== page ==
In living cells, they may be synthesized by enzyme-mediated processes, such as the formation of DNA catalyzed by DNA polymerase. The synthesis of proteins involves multiple enzyme-mediated processes to transcribe genetic information from the DNA to RNA and subsequently translate that information to synthesize the specified protein from amino acids; the protein may be modified further following translation in order to provide appropriate structure and functioning. There are other biopolymers such as rubber, suberin and lignin. Occurring polymers such as cotton and rubber were familiar materials for years before synthetic polymers such as polyethene and perspex appeared on the market. Many commercially important polymers are synthesized by chemical modification of occurring polymers. Prominent examples inclu
James Martin (engineer)
Sir James Martin CBE DSc CEng FIMechE FRAeS was a Northern Irish engineer whom together with Captain Valentine Baker founded the Martin-Baker aircraft company, now a leading producer of aircraft ejection seats. James Martin was born 11 September 1893 in Glasswater Road, County Down in Ireland, Northern Ireland, he established his own engineering firm in 1929. In 1934, he and Valentine Baker formed Martin-Baker, it was in a crash of the MB 3, that Baker was killed. In 1964 Martin was awarded the Gold Medal of the Royal Aero Club. In 2004, Martin was inducted into the International Air & Space Hall of Fame at the San Diego Air & Space Museum. Martin's contribution to engineering was commemorated by the Northern Bank in its Inventor series of banknotes, which featured his portrait on the bank's £100 note; the note was discontinued in 2013 when the bank reissued its banknotes under the new Danske Bank brand. Https://web.archive.org/web/20120618182525/http://www.martin-baker.com/Sub-Navigation/History/Sir-James-Martin.aspx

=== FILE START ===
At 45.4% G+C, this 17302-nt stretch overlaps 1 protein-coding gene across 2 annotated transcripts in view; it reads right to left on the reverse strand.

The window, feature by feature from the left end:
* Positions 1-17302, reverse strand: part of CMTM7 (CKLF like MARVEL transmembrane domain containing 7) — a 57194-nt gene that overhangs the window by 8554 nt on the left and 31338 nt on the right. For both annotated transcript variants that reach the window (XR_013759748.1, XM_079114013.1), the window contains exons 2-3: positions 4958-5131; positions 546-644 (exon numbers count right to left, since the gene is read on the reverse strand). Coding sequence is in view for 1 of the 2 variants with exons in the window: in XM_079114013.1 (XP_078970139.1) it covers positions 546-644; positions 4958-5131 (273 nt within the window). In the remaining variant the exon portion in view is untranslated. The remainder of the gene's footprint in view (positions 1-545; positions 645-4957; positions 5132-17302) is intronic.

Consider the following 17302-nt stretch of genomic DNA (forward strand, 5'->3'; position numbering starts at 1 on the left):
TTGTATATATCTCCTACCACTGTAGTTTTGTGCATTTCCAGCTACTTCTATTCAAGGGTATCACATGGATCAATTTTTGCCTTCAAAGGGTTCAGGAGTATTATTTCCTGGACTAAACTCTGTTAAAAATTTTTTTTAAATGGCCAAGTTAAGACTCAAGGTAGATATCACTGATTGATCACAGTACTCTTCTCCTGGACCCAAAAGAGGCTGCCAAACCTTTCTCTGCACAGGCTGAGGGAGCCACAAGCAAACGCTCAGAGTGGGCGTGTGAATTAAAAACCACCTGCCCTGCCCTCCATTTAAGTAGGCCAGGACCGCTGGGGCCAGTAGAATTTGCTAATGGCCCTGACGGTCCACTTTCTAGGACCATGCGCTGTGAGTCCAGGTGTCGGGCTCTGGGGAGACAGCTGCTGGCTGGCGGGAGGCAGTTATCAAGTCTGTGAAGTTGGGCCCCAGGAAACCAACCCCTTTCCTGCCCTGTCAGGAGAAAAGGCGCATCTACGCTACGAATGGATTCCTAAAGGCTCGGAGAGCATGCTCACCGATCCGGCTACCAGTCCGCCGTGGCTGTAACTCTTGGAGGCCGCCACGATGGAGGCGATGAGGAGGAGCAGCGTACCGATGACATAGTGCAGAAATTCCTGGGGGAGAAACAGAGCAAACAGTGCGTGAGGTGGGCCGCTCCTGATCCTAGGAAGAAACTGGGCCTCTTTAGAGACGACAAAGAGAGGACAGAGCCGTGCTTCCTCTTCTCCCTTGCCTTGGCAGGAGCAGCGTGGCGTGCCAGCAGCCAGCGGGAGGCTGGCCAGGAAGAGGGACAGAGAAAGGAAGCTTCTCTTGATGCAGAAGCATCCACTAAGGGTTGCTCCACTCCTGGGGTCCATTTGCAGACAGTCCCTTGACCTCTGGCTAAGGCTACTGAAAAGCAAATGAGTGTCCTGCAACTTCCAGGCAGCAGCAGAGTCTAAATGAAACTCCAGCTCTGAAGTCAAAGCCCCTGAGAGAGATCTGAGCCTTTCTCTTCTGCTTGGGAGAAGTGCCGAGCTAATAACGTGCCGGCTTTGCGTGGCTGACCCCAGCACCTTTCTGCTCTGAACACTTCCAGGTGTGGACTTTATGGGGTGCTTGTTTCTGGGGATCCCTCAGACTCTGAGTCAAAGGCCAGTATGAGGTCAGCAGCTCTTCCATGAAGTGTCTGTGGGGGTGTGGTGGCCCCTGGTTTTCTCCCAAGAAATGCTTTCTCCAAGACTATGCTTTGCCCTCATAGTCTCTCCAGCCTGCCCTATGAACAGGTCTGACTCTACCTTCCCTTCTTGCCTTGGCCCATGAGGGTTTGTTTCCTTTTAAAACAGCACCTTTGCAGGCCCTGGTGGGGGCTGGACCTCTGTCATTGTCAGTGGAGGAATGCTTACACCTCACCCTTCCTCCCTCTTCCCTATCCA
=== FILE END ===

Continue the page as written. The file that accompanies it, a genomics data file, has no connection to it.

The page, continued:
Danske Bank A/S is a Danish bank. It was founded 5 October 1871 as Hypothek - og Vexelbank i København. Headquartered in Copenhagen, it is the largest bank in Denmark and a major retail bank in the northern European region with over 5 million retail customers. Danske Bank was number 454 on the Fortune Global 500 list for 2011; the Danske Bank group operates a number of local banks around the Nordic Region as well as across Ireland. The Danske Bank branches in Baltic states began operating in 2008 after Finnish Sampo Bank was acquired by Danske Bank Group in 2007 for €4.05 billion. In 2018 April Danske Bank announced. In 2014, The Estonian Financial Supervision Authority found "large-scale, long-lasting systemic violations of anti-money laundering rules" in the Estonian branch of Danske Bank and notified the Danish authorities on the findings. According to the Estonian Financial Supervision Authority, the activities decreased after they requested the bank to target the violations. In October 2017, Danske Bank confirmed that French authorities were investigating the bank's involvement in money laundering.
On 31 July 2018, Estonia's prosecutor general, Lavly Perling, opened a criminal investigation following allegations that the bank had facilitated large-scale money laundering through its Estonian branch. On 19 September 2018, Danske Bank confirmed that Thomas Borgen, CEO of the bank, would resign due to the money laundering scandal. In September, Denmark's Financial Supervisory Authority reopened its investigation of the bank, the United Kingdom's National Crime Agency announced that it was investigating the use of UK-registered companies. In October, the bank confirmed that the United States Department of Justice had launched a criminal investigation. In November, Danish prosecutors filed four preliminary charges against the bank. In February 2019, the Estonian Financial Supervisory Authority ordered the bank to cease its operations in the country within 8 months. In 2015 Danske Bank established an IT service centre for its group of companies, Danske Group IT Lietuva, in Vilnius.. During the past years, Danske Bank has employed more than 2,300 employees in Lithuania.